With so much of the team’s future unknown (Carmelo’s fate, Baker and Holiday’s own free agency, the list goes on), let alone the unknowns around the league, it seems borderline irresponsible to make reckless free agent predictions. For some insight into the free agency of Baker, Holiday, Rose and other Knicks from this past season, P&T has got you covered here. There are a finite number of free agents and likely only a select few that the Knicks can pursue as a result, so let’s get reckless!
Tony Snell (SF) - RFA
Snell’s free agent availability likely hinges on how much Milwaukee values the 25-year-old small forward. Considering Snell played over 30 minutes per game for the Bucks last season in the playoffs, I would suspect they see him as crucial to their freakishly-long lineup. While the Bucks can extent Snell a roughly $3 Million qualifying offer, they’re currently over the projected salary cap by a healthy margin, and Snell may be expendable relative to guys like Thon Maker, Jabari Parker, and Khris Middleton (I would also expect they make a hard push to move Greg Monroe’s expiring contract at some point).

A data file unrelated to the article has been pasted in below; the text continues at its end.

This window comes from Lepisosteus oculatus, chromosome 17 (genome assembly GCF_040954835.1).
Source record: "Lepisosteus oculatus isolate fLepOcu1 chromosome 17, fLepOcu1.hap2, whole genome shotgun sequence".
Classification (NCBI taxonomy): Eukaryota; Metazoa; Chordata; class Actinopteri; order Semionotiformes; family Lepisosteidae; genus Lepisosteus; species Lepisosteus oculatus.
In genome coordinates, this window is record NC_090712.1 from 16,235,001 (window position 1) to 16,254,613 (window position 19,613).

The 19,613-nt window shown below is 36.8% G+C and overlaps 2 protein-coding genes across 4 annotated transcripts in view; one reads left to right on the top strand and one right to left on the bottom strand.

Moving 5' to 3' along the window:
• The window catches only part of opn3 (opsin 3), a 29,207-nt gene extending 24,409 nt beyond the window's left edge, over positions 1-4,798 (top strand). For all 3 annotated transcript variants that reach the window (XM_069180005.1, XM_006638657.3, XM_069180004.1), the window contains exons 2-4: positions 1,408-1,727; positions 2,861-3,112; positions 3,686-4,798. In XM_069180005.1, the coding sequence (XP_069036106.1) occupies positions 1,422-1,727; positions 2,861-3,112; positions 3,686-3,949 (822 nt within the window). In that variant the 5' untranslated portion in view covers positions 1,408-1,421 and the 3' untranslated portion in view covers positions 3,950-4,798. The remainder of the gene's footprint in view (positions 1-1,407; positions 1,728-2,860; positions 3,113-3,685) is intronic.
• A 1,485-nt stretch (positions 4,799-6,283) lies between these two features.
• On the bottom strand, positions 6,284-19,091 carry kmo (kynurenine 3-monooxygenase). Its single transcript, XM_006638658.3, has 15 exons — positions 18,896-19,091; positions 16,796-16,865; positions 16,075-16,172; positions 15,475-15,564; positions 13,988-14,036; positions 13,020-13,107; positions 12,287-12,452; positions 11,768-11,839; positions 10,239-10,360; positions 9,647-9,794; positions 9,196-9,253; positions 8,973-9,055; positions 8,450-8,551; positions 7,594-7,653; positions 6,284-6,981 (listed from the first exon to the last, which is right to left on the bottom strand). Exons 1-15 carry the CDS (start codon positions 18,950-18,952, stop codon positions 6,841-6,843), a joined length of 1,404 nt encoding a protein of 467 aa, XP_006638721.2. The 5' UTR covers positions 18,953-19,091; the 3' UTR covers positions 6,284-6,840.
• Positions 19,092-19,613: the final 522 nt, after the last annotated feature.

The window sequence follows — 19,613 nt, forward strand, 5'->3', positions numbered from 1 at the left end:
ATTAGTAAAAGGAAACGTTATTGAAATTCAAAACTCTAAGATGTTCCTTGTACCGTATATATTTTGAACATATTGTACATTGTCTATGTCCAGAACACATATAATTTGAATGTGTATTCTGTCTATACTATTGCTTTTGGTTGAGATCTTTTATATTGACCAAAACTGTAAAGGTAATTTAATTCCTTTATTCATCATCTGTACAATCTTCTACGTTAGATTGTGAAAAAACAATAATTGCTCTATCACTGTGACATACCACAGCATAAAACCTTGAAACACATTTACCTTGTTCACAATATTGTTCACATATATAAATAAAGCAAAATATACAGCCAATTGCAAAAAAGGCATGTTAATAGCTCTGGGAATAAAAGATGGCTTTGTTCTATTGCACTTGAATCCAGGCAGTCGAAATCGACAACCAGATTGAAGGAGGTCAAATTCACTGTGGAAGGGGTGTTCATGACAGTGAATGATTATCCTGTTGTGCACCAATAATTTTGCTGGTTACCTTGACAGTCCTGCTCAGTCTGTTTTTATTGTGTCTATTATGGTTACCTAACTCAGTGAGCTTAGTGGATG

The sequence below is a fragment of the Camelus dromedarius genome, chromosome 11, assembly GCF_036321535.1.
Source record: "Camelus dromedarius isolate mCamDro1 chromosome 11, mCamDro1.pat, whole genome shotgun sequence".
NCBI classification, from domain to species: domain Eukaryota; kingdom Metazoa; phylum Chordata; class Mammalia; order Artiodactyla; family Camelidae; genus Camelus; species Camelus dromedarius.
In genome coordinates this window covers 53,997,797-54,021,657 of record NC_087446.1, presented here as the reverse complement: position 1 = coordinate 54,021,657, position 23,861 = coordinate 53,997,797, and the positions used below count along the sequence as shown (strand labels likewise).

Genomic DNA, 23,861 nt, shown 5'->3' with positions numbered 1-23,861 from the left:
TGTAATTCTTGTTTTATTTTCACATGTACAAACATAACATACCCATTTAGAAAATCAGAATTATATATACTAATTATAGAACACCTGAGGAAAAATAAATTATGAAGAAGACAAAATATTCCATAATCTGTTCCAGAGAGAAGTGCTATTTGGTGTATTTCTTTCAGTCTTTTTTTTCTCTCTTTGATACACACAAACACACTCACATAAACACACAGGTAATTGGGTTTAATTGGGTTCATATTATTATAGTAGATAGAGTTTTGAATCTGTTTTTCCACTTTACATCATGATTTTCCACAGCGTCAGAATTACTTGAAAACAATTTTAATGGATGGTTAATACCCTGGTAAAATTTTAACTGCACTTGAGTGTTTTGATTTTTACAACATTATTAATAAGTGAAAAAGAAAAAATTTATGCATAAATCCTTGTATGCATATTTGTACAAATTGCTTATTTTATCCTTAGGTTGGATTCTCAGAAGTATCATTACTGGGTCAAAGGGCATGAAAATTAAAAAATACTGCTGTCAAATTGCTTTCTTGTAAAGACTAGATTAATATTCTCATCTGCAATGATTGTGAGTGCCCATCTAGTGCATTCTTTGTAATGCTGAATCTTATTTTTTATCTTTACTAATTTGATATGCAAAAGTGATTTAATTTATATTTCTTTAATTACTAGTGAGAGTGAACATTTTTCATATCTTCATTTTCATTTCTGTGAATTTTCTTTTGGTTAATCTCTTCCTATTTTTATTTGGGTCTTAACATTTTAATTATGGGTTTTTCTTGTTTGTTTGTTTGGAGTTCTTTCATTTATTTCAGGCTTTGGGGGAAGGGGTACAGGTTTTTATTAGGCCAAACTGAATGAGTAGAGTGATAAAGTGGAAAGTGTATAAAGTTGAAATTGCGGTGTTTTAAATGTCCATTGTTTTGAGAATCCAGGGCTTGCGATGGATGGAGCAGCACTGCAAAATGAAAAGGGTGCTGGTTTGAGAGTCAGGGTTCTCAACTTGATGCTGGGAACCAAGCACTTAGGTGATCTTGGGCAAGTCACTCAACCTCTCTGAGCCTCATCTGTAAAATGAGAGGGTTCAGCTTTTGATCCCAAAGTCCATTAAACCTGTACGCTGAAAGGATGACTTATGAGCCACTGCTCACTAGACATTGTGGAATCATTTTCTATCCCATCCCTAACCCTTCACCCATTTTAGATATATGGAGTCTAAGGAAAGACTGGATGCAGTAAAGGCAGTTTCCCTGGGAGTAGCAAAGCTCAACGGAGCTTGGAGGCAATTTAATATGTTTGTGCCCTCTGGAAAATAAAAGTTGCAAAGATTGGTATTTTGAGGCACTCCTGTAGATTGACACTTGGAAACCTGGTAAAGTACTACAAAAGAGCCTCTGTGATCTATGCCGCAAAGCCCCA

Why do it? If the price is right and a handcuffed Bucks team can’t move other contracts, Snell would be a valuable floor spacer who doesn’t need the ball. Snell is a rangy, strong defender who shot 41% from 3 last season. A lineup of Porzingis (5), Anthony (4), Snell (3), Lee (2), and Ntilikina (1) is devastating on paper. Every player in that theoretical lineup is a threat from deep and none of them slow your pace when getting up and down the floor. On the defensive end, Carmelo would be the weak link in that scenario, but if Porzingis’ strength develops a bit more, that’s also a deep enough defensive squad that Anthony’s impact is minimized. If Noah stays on the roster, it would also give Snell a shot at redemption!